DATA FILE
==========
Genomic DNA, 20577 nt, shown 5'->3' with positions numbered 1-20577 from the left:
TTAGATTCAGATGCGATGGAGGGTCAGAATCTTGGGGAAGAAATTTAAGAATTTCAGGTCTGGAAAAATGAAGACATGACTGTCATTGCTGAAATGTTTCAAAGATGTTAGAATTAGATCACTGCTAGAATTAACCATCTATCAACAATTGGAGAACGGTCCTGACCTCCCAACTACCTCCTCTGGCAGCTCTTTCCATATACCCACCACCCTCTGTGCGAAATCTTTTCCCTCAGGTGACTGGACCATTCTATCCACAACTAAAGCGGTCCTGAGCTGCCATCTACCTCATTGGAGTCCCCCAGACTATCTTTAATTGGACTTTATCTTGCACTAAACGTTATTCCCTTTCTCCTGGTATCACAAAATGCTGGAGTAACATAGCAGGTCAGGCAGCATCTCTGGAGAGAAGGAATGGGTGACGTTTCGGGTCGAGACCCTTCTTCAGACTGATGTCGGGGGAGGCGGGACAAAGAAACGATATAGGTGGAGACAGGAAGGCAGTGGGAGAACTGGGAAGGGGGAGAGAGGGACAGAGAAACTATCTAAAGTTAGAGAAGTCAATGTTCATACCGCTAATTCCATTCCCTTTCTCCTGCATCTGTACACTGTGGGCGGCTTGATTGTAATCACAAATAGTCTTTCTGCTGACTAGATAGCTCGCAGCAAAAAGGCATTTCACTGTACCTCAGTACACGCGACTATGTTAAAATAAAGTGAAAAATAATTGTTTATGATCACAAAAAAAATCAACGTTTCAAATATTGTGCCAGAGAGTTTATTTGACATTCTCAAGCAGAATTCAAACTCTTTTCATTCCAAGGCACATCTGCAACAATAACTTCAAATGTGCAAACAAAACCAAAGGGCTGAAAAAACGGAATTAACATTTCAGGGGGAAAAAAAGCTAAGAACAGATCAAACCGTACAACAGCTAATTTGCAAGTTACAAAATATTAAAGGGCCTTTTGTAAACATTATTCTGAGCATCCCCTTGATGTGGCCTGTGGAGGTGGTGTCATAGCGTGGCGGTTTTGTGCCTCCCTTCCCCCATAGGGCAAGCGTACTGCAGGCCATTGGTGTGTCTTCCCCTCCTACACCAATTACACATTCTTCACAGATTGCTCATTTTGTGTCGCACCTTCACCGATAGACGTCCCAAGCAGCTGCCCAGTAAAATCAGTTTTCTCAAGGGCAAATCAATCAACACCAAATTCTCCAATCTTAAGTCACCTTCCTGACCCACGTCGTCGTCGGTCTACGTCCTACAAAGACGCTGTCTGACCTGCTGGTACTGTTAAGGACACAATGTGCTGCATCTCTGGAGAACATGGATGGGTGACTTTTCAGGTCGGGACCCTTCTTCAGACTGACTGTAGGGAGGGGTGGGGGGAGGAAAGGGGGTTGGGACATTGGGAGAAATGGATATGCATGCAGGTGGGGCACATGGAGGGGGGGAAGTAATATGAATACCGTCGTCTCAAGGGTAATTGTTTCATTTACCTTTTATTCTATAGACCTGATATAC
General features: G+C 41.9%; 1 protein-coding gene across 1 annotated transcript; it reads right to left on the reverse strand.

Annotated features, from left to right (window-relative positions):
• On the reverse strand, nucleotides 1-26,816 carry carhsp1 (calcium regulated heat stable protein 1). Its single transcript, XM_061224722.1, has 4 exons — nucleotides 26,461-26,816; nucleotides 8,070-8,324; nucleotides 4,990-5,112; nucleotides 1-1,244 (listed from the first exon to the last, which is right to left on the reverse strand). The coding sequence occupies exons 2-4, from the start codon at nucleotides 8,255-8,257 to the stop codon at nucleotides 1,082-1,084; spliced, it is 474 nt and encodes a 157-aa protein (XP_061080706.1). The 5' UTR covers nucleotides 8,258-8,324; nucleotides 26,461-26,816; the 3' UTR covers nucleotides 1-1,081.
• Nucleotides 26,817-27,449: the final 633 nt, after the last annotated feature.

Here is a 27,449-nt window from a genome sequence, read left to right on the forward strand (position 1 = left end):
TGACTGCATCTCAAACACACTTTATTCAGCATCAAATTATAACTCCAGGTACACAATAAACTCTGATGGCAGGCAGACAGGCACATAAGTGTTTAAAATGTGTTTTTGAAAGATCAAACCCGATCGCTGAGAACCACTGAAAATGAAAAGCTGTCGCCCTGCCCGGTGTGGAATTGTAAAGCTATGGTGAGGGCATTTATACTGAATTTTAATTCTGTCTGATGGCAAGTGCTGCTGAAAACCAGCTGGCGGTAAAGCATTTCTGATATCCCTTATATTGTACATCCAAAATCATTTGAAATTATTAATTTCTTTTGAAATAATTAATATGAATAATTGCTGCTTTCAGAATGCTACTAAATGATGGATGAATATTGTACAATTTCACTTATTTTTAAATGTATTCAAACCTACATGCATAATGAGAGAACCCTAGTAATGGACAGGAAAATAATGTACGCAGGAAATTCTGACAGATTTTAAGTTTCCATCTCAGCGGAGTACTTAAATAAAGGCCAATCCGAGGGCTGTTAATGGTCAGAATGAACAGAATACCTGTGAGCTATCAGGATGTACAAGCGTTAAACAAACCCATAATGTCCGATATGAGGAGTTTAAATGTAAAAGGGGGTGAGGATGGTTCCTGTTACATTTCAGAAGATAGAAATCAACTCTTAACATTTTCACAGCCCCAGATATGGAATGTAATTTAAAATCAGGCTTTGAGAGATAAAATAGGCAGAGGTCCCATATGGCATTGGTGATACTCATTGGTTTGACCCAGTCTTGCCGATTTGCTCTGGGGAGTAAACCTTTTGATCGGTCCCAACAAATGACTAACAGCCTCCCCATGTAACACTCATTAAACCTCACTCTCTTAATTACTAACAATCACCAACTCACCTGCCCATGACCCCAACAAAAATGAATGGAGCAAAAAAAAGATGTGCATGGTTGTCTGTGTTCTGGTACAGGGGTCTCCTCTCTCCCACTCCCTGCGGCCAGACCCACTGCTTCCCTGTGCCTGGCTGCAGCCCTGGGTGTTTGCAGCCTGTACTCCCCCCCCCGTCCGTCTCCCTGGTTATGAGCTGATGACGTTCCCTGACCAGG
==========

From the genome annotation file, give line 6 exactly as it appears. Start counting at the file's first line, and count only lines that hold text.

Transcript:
• Nucleotides 26,817-27,449: the final 633 nt, after the last annotated feature.